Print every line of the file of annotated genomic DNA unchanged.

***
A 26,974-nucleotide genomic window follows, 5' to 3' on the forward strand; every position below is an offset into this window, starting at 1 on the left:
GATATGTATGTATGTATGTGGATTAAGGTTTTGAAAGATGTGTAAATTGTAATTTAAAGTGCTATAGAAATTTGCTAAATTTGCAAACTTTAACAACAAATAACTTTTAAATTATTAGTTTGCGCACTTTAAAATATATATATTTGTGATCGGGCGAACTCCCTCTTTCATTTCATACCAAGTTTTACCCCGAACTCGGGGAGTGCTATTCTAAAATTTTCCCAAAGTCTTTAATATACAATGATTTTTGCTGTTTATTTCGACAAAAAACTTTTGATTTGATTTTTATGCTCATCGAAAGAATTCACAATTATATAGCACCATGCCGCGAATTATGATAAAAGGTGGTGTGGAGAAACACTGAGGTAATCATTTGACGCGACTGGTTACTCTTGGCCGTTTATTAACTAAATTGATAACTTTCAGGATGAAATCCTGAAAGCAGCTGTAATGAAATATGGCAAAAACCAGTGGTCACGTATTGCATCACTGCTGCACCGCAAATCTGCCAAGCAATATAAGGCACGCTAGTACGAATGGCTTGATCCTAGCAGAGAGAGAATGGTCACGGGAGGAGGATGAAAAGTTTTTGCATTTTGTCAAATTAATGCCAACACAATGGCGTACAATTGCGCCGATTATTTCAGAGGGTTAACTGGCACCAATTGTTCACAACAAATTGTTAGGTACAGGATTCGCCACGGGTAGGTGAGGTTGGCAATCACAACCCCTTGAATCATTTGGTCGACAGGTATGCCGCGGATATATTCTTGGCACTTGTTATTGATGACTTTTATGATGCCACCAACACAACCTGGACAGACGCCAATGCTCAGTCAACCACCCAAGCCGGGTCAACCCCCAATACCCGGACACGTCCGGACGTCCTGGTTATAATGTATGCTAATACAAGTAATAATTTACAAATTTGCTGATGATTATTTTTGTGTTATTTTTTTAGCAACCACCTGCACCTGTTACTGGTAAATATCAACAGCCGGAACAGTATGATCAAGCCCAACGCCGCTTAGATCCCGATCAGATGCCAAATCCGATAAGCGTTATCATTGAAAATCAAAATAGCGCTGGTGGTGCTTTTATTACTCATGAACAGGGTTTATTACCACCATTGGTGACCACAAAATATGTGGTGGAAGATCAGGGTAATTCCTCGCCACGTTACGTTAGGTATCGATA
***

A 26,974-nucleotide genomic window follows, 5' to 3' on the forward strand; every position below is an offset into this window, starting at 1 on the left:
GATATGTATGTATGTATGTGGATTAAGGTTTTGAAAGATGTGTAAATTGTAATTTAAAGTGCTATAGAAATTTGCTAAATTTGCAAACTTTAACAACAAATAACTTTTAAATTATTAGTTTGCGCACTTTAAAATATATATATTTGTGATCGGGCGAACTCCCTCTTTCATTTCATACCAAGTTTTACCCCGAACTCGGGGAGTGCTATTCTAAAATTTTCCCAAAGTCTTTAATATACAATGATTTTTGCTGTTTATTTCGACAAAAAACTTTTGATTTGATTTTTATGCTCATCGAAAGAATTCACAATTATATAGCACCATGCCGCGAATTATGATAAAAGGTGGTGTGGAGAAACACTGAGGTAATCATTTGACGCGACTGGTTACTCTTGGCCGTTTATTAACTAAATTGATAACTTTCAGGATGAAATCCTGAAAGCAGCTGTAATGAAATATGGCAAAAACCAGTGGTCACGTATTGCATCACTGCTGCACCGCAAATCTGCCAAGCAATATAAGGCACGCTAGTACGAATGGCTTGATCCTAGCAGAGAGAGAATGGTCACGGGAGGAGGATGAAAAGTTTTTGCATTTTGTCAAATTAATGCCAACACAATGGCGTACAATTGCGCCGATTATTTCAGAGGGTTAACTGGCACCAATTGTTCACAACAAATTGTTAGGTACAGGATTCGCCACGGGTAGGTGAGGTTGGCAATCACAACCCCTTGAATCATTTGGTCGACAGGTATGCCGCGGATATATTCTTGGCACTTGTTATTGATGACTTTTATGATGCCACCAACACAACCTGGACAGACGCCAATGCTCAGTCAACCACCCAAGCCGGGTCAACCCCCAATACCCGGACACGTCCGGACGTCCTGGTTATAATGTATGCTAATACAAGTAATAATTTACAAATTTGCTGATGATTATTTTTGTGTTATTTTTTTAGCAACCACCTGCACCTGTTACTGGTAAATATCAACAGCCGGAACAGTATGATCAAGCCCAACGCCGCTTAGATCCCGATCAGATGCCAAATCCGATAAGCGTTATCATTGAAAATCAAAATAGCGCTGGTGGTGCTTTTATTACTCATGAACAGGGTTTATTACCACCATTGGTGACCACAAAATATGTGGTGGAAGATCAGGGTAATTCCTCGCCACGTTACGTTAGGTATCGATA